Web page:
• At the current stage of conception it is likely that the new OER Policy Registry  will be a separate site from the OER World Map. This will sharpen the focus on policymaking, while at the same time provide more flexible layout options compared to the OER World Map ‘mother’ site.
  • Nevertheless, the data will be stored via API directly in the OER World Map database, so that it can be linked to other OER World Map data in manifold ways. 
  • The registry will maintain its broad collection focus which aims at gathering policies from all institutional levels, all educational sectors and all world regions. This will allow user communities to better understand how governmental policies are geared with institutional policies. Since every journey begins with the first step, and as SPARC US already hosts an excellent collection of US state policies, an initial emphasis will be on institutional policies as well as non-US state policies.
  • As in the current version, the registry will allow linking of policies to related resources such as
    • programs, projects, services
    • articles, reports, training materials, etc
    • persons and organisations.
  • Complementing the collected policy data, the registry will be a platform for publishing and linking contextual and background information such as reports, articles, interviews, case studies and similar.
  • The registry will provide real-time statistics, fostering deep analysis of the collected data.
  • Elaborated quality assurance mechanisms will support the editorial team in making sure the provided data is reliable and remains reliable. 
  • Editing quality data provides manifold opportunities for collective learning. The registry therefore will provide the communication tools needed to share updates and discuss doubtful cases.

What we are planning to do and how you can participate

The specification and development process will be as open and transparent as possible. Together we will discuss three core areas of the future system: metadata, site structure and communication processes.

The metadata scheme is the very heart of each data collection initiative. Which metadata is collected determines which insights you can gain and how you can visualise the data. Defining metadata for evolving topics like OE is not an easy thing to do. On the contrary, it requires a deep understanding of the modelled system and often resembles basic scientific research. One major achievement of our work last year was the refinement of the existing metadata scheme, which already has been implemented in the current version of the registry.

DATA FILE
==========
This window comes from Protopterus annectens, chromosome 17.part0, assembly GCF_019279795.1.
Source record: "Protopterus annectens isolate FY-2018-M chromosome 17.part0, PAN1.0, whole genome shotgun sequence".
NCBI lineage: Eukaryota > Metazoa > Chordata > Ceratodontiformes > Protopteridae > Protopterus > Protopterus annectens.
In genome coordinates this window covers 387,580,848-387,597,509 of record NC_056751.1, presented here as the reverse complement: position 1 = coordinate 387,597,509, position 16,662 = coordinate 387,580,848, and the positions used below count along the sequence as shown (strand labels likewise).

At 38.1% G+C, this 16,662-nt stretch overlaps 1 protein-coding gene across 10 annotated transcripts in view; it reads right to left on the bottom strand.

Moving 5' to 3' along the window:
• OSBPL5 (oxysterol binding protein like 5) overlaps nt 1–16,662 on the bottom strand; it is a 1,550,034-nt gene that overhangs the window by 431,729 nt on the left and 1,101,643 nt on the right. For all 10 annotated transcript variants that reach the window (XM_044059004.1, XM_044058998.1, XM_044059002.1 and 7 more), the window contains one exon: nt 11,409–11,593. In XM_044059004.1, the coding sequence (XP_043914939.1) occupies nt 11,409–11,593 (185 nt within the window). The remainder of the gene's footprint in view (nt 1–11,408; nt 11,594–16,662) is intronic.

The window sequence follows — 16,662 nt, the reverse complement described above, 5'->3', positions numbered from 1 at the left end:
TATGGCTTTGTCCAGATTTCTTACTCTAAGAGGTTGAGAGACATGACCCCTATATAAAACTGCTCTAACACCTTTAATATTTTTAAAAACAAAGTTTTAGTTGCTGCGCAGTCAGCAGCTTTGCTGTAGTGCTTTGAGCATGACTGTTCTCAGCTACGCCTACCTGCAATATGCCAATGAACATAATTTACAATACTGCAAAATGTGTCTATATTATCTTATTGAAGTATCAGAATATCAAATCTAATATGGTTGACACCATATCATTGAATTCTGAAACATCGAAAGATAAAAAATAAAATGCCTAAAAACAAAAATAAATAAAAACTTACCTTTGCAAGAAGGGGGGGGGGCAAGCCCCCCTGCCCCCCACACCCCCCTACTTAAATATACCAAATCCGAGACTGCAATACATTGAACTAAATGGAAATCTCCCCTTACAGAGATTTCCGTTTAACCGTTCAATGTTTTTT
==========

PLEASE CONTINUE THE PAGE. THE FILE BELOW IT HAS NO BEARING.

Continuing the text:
The structure of the new site has to be designed. This will not be rocket science, but it has to be ensured that the needed functionality integrates seamlessly so that the interface provides an intuitive and pleasing user experience. While simplicity is king, the Policy Registry must remain an expert system focussing on a broad range of highly complex issues. One special challenge will be the design of the search and filter section.

The core idea of the registry is that a group of experts will cooperate on collecting high-quality data. Inevitably this requires the support of efficient communication between the editors. We believe that, especially in the field of policymaking, the reliability of the data will be essential for the success of the platform. The platform therefore must include quality assurance mechanisms. In order to learn from the best, we will analyse and discuss existing good practices as established on Wikidata or in open access publishing. 

Each of the three core areas will be discussed one after the other within the Master Spec Document. Discussion will be open and transparent and everybody interested is sincerely invited to join in. The results of each discussion phase will be summarized in a blog post. Additionally, you can join the discussion on Twitter using the #OEPolicyRegistry hashtag.

So if you are aware of existing or planned policies related to Open Education, make sure they are recorded on the registry! In order to do so, you can either add it directly to the map by yourself or simply tweet it using the #OEPolicyRegistry tag. For sure you can also drop us a line by email. If you do have questions, ideas or comments, or if you are interested to participate in the initiative more deeply, please do not hesitate to send us an email to